It was developed to put caps on the supply of expensive services, since demand was thought to be unlimited. Patients weren't cost-conscious, as the government or employers paid most of the tab. But today, patients are forced to pay a larger share of costs, but they still lack the information to compare prices.
The CON requirement started as a federal law, but Congress repealed it in 1986, leaving planning in the hands of states. In Florida, the Agency for Health Care Administration is in charge.
On Tuesday, the CON bill passed the House Health Innovation Subcommittee by a 9-3 vote. The “no” votes all came from Democrats, who expressed concerns that safety-net hospitals would lose insured patients and no longer be able to cover the cost of caring for those who can’t pay.
Rep. John Cortes, D-Kissimmee, said he worried that without the CON process to evaluate prospective hospital groups, bad actors would “cherry-pick” the most profitable patients and services.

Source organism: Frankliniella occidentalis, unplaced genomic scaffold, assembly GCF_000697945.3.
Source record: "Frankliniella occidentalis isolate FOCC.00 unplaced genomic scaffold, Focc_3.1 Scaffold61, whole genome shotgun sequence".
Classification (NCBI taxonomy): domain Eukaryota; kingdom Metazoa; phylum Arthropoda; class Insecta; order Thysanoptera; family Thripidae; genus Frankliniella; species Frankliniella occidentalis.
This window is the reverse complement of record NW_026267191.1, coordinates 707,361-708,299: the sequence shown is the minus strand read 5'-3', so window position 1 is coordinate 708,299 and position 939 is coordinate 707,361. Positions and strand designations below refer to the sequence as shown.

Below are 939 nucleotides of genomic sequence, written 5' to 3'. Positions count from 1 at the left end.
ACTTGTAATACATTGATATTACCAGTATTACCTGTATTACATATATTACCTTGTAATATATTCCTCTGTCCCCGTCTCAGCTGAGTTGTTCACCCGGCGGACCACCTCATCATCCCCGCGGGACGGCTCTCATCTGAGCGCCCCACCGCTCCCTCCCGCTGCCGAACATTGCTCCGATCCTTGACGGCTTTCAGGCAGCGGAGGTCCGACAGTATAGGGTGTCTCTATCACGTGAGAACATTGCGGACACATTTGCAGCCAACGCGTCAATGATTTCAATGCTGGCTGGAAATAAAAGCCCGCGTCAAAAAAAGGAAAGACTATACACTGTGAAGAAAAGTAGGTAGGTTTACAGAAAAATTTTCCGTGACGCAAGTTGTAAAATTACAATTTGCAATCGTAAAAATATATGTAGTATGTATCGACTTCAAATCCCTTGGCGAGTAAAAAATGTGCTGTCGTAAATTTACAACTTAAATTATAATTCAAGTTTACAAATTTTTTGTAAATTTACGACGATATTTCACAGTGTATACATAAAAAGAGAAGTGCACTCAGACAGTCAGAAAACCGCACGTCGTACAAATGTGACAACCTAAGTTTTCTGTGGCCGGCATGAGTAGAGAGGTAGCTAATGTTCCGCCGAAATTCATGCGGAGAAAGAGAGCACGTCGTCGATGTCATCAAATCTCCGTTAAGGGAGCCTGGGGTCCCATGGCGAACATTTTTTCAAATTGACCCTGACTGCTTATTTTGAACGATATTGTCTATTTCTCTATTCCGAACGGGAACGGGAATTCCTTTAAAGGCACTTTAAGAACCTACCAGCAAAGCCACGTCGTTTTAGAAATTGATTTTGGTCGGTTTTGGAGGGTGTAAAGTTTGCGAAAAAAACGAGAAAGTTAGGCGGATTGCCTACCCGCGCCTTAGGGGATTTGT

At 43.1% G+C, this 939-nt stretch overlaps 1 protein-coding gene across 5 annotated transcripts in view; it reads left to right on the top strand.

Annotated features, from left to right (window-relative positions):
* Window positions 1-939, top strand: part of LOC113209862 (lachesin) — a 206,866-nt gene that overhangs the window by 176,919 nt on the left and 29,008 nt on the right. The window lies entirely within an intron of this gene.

Brodeur, the bill sponsor, said there are two protections against that. The state will not grant a license for specialty hospitals, such as one just for orthopedics. Also, federal law prohibits a hospital from turning away the uninsured in emergency situations, at least until they are stable.
“They’re required to treat everyone who walks in the door,” Brodeur said.
He said he hopes that lifting the CON requirement would lead to more access to care for Medicaid patients and the uninsured, as new entrants in the market create alternative models of service.
“I think if we get rid of Certificate of Need and allow for innovation to come in, allow for folks to start thinking about what a different model might look like, there would be a lot more access and opportunity for those populations,” he said.
Cortes asked if opening the gates to all comers might reduce quality. Brodeur said a freer market in health care might lead to new quality measures that will help consumers choose wisely.
“Certainly what we’ve seen in every other industry, when you have a freer market you get a better product at a lower cost,” he said.